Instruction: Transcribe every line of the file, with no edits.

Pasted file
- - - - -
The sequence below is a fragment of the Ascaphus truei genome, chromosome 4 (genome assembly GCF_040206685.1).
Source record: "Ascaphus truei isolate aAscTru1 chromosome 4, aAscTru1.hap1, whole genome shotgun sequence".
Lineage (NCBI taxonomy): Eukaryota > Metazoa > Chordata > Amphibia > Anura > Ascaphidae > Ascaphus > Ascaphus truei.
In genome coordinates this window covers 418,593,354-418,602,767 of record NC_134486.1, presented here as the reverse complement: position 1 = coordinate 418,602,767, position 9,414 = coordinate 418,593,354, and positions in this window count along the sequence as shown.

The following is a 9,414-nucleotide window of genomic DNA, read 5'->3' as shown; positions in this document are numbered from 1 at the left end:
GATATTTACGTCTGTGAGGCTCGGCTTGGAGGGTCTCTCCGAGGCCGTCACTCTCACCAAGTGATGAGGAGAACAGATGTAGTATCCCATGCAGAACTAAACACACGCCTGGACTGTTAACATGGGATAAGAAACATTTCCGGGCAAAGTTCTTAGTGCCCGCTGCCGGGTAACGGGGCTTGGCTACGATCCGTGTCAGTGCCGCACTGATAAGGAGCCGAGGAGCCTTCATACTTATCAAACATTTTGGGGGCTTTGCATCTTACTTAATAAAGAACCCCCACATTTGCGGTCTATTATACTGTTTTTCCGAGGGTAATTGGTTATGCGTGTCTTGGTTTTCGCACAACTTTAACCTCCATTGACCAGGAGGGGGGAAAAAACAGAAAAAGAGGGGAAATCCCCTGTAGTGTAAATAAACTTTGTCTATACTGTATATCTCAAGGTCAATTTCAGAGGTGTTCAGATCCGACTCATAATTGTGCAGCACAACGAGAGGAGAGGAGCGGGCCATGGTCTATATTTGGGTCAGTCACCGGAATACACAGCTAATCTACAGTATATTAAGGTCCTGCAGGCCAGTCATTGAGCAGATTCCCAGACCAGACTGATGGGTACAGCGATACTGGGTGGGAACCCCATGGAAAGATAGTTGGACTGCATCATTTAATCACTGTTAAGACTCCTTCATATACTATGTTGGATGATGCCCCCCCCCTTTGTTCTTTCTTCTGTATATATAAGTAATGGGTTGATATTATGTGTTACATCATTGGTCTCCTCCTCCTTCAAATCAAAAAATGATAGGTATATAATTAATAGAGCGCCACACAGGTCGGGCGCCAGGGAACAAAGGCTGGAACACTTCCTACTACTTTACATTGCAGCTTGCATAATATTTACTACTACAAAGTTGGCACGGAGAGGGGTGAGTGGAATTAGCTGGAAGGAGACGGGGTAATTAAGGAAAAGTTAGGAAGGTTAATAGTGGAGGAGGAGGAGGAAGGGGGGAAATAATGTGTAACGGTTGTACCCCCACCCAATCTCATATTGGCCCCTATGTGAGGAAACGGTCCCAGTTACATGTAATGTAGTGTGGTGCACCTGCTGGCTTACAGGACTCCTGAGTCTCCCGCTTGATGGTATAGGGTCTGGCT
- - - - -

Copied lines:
The sequence below is a fragment of the Ascaphus truei genome, chromosome 4 (genome assembly GCF_040206685.1).
Source record: "Ascaphus truei isolate aAscTru1 chromosome 4, aAscTru1.hap1, whole genome shotgun sequence".
Lineage (NCBI taxonomy): Eukaryota > Metazoa > Chordata > Amphibia > Anura > Ascaphidae > Ascaphus > Ascaphus truei.
In genome coordinates this window covers 418,593,354-418,602,767 of record NC_134486.1, presented here as the reverse complement: position 1 = coordinate 418,602,767, position 9,414 = coordinate 418,593,354, and positions in this window count along the sequence as shown.

The following is a 9,414-nucleotide window of genomic DNA, read 5'->3' as shown; positions in this document are numbered from 1 at the left end:
GATATTTACGTCTGTGAGGCTCGGCTTGGAGGGTCTCTCCGAGGCCGTCACTCTCACCAAGTGATGAGGAGAACAGATGTAGTATCCCATGCAGAACTAAACACACGCCTGGACTGTTAACATGGGATAAGAAACATTTCCGGGCAAAGTTCTTAGTGCCCGCTGCCGGGTAACGGGGCTTGGCTACGATCCGTGTCAGTGCCGCACTGATAAGGAGCCGAGGAGCCTTCATACTTATCAAACATTTTGGGGGCTTTGCATCTTACTTAATAAAGAACCCCCACATTTGCGGTCTATTATACTGTTTTTCCGAGGGTAATTGGTTATGCGTGTCTTGGTTTTCGCACAACTTTAACCTCCATTGACCAGGAGGGGGGAAAAAACAGAAAAAGAGGGGAAATCCCCTGTAGTGTAAATAAACTTTGTCTATACTGTATATCTCAAGGTCAATTTCAGAGGTGTTCAGATCCGACTCATAATTGTGCAGCACAACGAGAGGAGAGGAGCGGGCCATGGTCTATATTTGGGTCAGTCACCGGAATACACAGCTAATCTACAGTATATTAAGGTCCTGCAGGCCAGTCATTGAGCAGATTCCCAGACCAGACTGATGGGTACAGCGATACTGGGTGGGAACCCCATGGAAAGATAGTTGGACTGCATCATTTAATCACTGTTAAGACTCCTTCATATACTATGTTGGATGATGCCCCCCCCCTTTGTTCTTTCTTCTGTATATATAAGTAATGGGTTGATATTATGTGTTACATCATTGGTCTCCTCCTCCTTCAAATCAAAAAATGATAGGTATATAATTAATAGAGCGCCACACAGGTCGGGCGCCAGGGAACAAAGGCTGGAACACTTCCTACTACTTTACATTGCAGCTTGCATAATATTTACTACTACAAAGTTGGCACGGAGAGGGGTGAGTGGAATTAGCTGGAAGGAGACGGGGTAATTAAGGAAAAGTTAGGAAGGTTAATAGTGGAGGAGGAGGAGGAAGGGGGGAAATAATGTGTAACGGTTGTACCCCCACCCAATCTCATATTGGCCCCTATGTGAGGAAACGGTCCCAGTTACATGTAATGTAGTGTGGTGCACCTGCTGGCTTACAGGACTCCTGAGTCTCCCGCTTGATGGTATAGGGTCTGGCT